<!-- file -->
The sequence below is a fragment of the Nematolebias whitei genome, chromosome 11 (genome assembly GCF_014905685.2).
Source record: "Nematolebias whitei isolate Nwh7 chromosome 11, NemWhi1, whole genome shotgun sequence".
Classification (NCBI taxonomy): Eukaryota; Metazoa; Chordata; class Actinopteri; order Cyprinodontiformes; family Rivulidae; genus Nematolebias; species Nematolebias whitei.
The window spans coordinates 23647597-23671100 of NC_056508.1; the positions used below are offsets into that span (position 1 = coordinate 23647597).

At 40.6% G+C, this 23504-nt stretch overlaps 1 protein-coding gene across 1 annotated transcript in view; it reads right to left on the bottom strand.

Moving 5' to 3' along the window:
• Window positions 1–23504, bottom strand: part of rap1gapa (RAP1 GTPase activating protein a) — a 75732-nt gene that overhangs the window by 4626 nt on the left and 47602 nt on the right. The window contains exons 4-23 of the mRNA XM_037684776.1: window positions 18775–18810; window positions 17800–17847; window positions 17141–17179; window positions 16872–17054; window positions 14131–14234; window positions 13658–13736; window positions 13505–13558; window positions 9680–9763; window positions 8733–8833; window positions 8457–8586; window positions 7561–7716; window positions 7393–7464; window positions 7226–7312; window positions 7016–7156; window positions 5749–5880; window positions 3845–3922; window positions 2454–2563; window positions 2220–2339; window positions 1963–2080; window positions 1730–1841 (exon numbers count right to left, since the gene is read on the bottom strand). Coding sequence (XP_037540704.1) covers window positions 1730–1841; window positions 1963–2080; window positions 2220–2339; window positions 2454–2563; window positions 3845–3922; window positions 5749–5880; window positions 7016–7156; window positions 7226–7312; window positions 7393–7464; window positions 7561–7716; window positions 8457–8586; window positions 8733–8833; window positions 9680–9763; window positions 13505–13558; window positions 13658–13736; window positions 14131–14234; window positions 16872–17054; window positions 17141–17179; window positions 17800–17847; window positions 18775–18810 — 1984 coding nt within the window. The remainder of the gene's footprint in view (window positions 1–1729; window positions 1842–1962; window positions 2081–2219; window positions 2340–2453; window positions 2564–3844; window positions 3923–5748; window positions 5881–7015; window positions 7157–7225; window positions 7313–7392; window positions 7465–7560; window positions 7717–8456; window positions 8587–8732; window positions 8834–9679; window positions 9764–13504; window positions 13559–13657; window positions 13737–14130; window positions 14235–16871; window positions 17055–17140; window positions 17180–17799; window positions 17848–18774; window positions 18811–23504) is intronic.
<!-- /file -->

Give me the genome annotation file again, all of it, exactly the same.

The sequence below is a fragment of the Nematolebias whitei genome, chromosome 11 (genome assembly GCF_014905685.2).
Source record: "Nematolebias whitei isolate Nwh7 chromosome 11, NemWhi1, whole genome shotgun sequence".
Classification (NCBI taxonomy): Eukaryota; Metazoa; Chordata; class Actinopteri; order Cyprinodontiformes; family Rivulidae; genus Nematolebias; species Nematolebias whitei.
The window spans coordinates 23647597-23671100 of NC_056508.1; the positions used below are offsets into that span (position 1 = coordinate 23647597).

At 40.6% G+C, this 23504-nt stretch overlaps 1 protein-coding gene across 1 annotated transcript in view; it reads right to left on the bottom strand.

Moving 5' to 3' along the window:
• Window positions 1–23504, bottom strand: part of rap1gapa (RAP1 GTPase activating protein a) — a 75732-nt gene that overhangs the window by 4626 nt on the left and 47602 nt on the right. The window contains exons 4-23 of the mRNA XM_037684776.1: window positions 18775–18810; window positions 17800–17847; window positions 17141–17179; window positions 16872–17054; window positions 14131–14234; window positions 13658–13736; window positions 13505–13558; window positions 9680–9763; window positions 8733–8833; window positions 8457–8586; window positions 7561–7716; window positions 7393–7464; window positions 7226–7312; window positions 7016–7156; window positions 5749–5880; window positions 3845–3922; window positions 2454–2563; window positions 2220–2339; window positions 1963–2080; window positions 1730–1841 (exon numbers count right to left, since the gene is read on the bottom strand). Coding sequence (XP_037540704.1) covers window positions 1730–1841; window positions 1963–2080; window positions 2220–2339; window positions 2454–2563; window positions 3845–3922; window positions 5749–5880; window positions 7016–7156; window positions 7226–7312; window positions 7393–7464; window positions 7561–7716; window positions 8457–8586; window positions 8733–8833; window positions 9680–9763; window positions 13505–13558; window positions 13658–13736; window positions 14131–14234; window positions 16872–17054; window positions 17141–17179; window positions 17800–17847; window positions 18775–18810 — 1984 coding nt within the window. The remainder of the gene's footprint in view (window positions 1–1729; window positions 1842–1962; window positions 2081–2219; window positions 2340–2453; window positions 2564–3844; window positions 3923–5748; window positions 5881–7015; window positions 7157–7225; window positions 7313–7392; window positions 7465–7560; window positions 7717–8456; window positions 8587–8732; window positions 8834–9679; window positions 9764–13504; window positions 13559–13657; window positions 13737–14130; window positions 14235–16871; window positions 17055–17140; window positions 17180–17799; window positions 17848–18774; window positions 18811–23504) is intronic.